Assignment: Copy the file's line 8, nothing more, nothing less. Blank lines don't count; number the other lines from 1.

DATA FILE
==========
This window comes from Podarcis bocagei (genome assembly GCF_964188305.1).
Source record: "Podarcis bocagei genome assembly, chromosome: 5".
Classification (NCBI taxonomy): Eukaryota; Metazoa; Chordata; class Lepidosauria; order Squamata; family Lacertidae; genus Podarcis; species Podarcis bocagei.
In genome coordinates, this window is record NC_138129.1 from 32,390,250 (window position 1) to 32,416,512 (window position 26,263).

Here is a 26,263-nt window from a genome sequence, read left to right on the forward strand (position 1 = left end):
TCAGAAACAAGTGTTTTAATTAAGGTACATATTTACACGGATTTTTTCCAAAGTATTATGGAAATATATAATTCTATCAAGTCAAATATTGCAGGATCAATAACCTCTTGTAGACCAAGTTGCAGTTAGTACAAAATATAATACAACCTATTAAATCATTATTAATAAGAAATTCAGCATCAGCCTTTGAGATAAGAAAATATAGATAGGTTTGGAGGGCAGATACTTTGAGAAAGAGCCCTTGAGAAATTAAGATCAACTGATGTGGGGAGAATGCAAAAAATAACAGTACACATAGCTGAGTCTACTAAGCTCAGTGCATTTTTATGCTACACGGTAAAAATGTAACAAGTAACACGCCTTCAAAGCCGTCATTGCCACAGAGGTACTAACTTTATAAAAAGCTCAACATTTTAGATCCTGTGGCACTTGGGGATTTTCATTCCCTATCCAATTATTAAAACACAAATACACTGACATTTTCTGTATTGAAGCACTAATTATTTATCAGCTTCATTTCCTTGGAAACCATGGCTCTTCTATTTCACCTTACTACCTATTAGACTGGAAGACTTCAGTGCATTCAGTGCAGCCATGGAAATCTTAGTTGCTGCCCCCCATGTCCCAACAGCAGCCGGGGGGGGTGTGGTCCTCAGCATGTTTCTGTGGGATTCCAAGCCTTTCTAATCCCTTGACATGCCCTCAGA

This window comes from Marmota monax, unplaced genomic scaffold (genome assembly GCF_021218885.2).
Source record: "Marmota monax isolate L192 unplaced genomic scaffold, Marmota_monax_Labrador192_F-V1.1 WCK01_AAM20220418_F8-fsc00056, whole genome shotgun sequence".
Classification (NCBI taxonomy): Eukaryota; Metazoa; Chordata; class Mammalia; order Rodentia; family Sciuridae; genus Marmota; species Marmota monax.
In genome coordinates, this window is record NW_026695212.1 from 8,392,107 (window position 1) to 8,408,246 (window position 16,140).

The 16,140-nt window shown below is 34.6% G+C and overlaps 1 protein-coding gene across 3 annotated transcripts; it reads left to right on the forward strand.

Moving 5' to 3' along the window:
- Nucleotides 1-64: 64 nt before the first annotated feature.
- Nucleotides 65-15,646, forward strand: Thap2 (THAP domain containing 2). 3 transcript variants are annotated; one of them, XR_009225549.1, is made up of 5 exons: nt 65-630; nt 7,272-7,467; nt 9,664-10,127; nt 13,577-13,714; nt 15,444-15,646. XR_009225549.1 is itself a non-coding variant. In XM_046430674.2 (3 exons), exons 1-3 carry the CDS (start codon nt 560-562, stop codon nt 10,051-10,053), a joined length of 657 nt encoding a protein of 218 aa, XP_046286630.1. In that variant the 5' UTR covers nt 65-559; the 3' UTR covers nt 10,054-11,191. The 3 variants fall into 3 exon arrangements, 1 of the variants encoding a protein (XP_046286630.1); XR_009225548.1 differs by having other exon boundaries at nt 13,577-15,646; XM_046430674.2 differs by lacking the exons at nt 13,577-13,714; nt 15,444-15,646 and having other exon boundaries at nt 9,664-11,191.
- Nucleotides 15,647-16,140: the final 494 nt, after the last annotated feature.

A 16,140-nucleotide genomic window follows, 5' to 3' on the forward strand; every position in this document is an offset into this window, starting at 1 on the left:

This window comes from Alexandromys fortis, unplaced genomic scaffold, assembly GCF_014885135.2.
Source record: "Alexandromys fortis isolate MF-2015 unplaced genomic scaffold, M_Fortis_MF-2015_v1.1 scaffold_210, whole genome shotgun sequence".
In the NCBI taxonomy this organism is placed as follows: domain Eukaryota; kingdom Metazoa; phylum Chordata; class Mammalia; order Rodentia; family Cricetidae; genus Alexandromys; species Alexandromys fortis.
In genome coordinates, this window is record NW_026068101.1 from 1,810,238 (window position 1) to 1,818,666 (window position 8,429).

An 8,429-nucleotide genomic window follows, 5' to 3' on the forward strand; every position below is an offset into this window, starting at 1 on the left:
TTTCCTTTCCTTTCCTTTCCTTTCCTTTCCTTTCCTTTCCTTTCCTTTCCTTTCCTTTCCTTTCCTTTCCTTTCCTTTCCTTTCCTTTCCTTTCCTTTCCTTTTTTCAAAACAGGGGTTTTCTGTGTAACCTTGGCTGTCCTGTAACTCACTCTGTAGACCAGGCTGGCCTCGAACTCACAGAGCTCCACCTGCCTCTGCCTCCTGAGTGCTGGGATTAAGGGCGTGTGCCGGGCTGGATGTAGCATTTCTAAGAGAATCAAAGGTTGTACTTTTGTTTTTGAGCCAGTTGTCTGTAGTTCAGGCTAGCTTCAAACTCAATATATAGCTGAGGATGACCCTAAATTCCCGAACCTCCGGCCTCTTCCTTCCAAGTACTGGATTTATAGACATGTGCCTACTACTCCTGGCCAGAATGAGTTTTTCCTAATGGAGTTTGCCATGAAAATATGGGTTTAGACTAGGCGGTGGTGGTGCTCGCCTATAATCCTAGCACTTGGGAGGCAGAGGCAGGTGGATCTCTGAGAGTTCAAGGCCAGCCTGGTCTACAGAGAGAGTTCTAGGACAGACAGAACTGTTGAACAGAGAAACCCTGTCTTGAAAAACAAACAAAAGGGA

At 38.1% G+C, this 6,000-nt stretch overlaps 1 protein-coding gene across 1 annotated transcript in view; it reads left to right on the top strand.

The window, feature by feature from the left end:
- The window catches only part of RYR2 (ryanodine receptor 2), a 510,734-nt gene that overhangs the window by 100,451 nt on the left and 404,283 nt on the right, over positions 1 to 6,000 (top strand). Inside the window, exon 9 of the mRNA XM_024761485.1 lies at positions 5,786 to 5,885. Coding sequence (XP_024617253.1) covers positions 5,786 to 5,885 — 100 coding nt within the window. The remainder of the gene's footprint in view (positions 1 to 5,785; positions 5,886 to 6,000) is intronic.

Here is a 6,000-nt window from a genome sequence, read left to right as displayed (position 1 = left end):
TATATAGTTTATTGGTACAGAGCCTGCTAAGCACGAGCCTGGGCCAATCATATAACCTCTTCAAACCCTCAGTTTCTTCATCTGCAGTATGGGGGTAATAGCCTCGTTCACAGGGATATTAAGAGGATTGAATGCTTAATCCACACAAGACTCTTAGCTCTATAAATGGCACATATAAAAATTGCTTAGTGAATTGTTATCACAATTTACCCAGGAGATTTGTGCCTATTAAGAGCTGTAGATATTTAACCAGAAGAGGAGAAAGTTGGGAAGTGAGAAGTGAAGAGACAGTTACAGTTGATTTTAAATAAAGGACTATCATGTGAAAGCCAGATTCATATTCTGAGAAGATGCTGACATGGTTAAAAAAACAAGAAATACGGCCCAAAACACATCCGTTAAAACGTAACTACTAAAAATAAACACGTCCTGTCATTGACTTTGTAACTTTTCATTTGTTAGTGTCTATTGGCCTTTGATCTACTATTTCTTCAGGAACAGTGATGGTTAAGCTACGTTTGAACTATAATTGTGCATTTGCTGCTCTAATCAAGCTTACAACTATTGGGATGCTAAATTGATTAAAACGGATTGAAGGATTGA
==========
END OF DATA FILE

Source record: "Marmota monax isolate L192 unplaced genomic scaffold, Marmota_monax_Labrador192_F-V1.1 WCK01_AAM20220418_F8-fsc00056, whole genome shotgun sequence".